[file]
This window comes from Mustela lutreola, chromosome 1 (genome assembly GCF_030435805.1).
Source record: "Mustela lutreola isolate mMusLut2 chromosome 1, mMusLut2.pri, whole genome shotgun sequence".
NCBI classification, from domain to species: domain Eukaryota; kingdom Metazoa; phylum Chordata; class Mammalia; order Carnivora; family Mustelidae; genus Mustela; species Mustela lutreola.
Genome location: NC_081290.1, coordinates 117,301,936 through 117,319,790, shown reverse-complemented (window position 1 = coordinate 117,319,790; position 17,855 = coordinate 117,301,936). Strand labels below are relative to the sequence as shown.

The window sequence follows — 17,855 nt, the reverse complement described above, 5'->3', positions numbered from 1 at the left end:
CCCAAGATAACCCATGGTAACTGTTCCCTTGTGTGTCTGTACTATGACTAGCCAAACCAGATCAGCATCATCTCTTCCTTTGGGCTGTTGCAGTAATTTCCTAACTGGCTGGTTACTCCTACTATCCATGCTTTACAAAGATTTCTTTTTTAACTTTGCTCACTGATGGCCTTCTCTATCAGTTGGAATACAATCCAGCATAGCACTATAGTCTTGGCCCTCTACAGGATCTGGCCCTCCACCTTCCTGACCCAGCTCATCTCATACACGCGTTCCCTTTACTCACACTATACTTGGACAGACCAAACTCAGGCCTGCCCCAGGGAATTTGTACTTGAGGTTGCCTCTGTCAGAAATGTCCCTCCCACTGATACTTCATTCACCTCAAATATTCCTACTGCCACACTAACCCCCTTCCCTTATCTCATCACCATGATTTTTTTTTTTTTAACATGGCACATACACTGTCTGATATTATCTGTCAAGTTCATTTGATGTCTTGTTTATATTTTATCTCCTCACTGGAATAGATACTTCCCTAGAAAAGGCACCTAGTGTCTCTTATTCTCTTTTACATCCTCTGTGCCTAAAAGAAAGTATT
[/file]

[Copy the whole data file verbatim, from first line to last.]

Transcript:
This window comes from Mustela lutreola, chromosome 1 (genome assembly GCF_030435805.1).
Source record: "Mustela lutreola isolate mMusLut2 chromosome 1, mMusLut2.pri, whole genome shotgun sequence".
NCBI classification, from domain to species: domain Eukaryota; kingdom Metazoa; phylum Chordata; class Mammalia; order Carnivora; family Mustelidae; genus Mustela; species Mustela lutreola.
Genome location: NC_081290.1, coordinates 117,301,936 through 117,319,790, shown reverse-complemented (window position 1 = coordinate 117,319,790; position 17,855 = coordinate 117,301,936). Strand labels below are relative to the sequence as shown.

The window sequence follows — 17,855 nt, the reverse complement described above, 5'->3', positions numbered from 1 at the left end:
CCCAAGATAACCCATGGTAACTGTTCCCTTGTGTGTCTGTACTATGACTAGCCAAACCAGATCAGCATCATCTCTTCCTTTGGGCTGTTGCAGTAATTTCCTAACTGGCTGGTTACTCCTACTATCCATGCTTTACAAAGATTTCTTTTTTAACTTTGCTCACTGATGGCCTTCTCTATCAGTTGGAATACAATCCAGCATAGCACTATAGTCTTGGCCCTCTACAGGATCTGGCCCTCCACCTTCCTGACCCAGCTCATCTCATACACGCGTTCCCTTTACTCACACTATACTTGGACAGACCAAACTCAGGCCTGCCCCAGGGAATTTGTACTTGAGGTTGCCTCTGTCAGAAATGTCCCTCCCACTGATACTTCATTCACCTCAAATATTCCTACTGCCACACTAACCCCCTTCCCTTATCTCATCACCATGATTTTTTTTTTTTTAACATGGCACATACACTGTCTGATATTATCTGTCAAGTTCATTTGATGTCTTGTTTATATTTTATCTCCTCACTGGAATAGATACTTCCCTAGAAAAGGCACCTAGTGTCTCTTATTCTCTTTTACATCCTCTGTGCCTAAAAGAAAGTATT